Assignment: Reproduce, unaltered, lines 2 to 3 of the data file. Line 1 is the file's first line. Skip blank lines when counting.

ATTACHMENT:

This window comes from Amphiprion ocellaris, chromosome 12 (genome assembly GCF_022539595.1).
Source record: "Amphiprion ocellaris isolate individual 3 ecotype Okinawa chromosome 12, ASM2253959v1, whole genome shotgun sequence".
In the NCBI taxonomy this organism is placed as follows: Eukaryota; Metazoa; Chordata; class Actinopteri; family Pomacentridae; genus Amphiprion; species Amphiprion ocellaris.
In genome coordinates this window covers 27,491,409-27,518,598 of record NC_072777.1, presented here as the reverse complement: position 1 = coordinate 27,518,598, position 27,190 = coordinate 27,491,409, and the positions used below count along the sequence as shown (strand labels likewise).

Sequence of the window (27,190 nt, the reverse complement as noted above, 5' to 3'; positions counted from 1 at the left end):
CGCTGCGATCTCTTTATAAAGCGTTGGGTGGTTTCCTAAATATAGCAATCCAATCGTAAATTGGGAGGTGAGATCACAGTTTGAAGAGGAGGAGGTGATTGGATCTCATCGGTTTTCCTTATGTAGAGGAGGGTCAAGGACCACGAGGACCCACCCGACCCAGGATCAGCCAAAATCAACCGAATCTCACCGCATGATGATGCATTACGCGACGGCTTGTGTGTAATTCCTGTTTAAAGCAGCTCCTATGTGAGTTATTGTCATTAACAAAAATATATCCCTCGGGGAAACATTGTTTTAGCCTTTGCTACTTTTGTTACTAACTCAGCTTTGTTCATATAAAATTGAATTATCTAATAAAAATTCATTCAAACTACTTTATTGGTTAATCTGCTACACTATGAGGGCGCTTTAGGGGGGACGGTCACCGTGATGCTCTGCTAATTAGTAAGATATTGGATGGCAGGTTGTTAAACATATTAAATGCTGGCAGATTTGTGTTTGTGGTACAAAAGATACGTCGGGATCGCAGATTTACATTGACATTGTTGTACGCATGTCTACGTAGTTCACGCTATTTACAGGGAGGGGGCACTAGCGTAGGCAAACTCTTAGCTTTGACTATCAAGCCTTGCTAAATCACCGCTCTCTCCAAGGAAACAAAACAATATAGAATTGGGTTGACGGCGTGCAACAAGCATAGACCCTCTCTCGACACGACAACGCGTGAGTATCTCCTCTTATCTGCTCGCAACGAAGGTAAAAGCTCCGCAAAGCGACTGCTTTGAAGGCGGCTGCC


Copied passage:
Source record: "Amphiprion ocellaris isolate individual 3 ecotype Okinawa chromosome 12, ASM2253959v1, whole genome shotgun sequence".
In the NCBI taxonomy this organism is placed as follows: Eukaryota; Metazoa; Chordata; class Actinopteri; family Pomacentridae; genus Amphiprion; species Amphiprion ocellaris.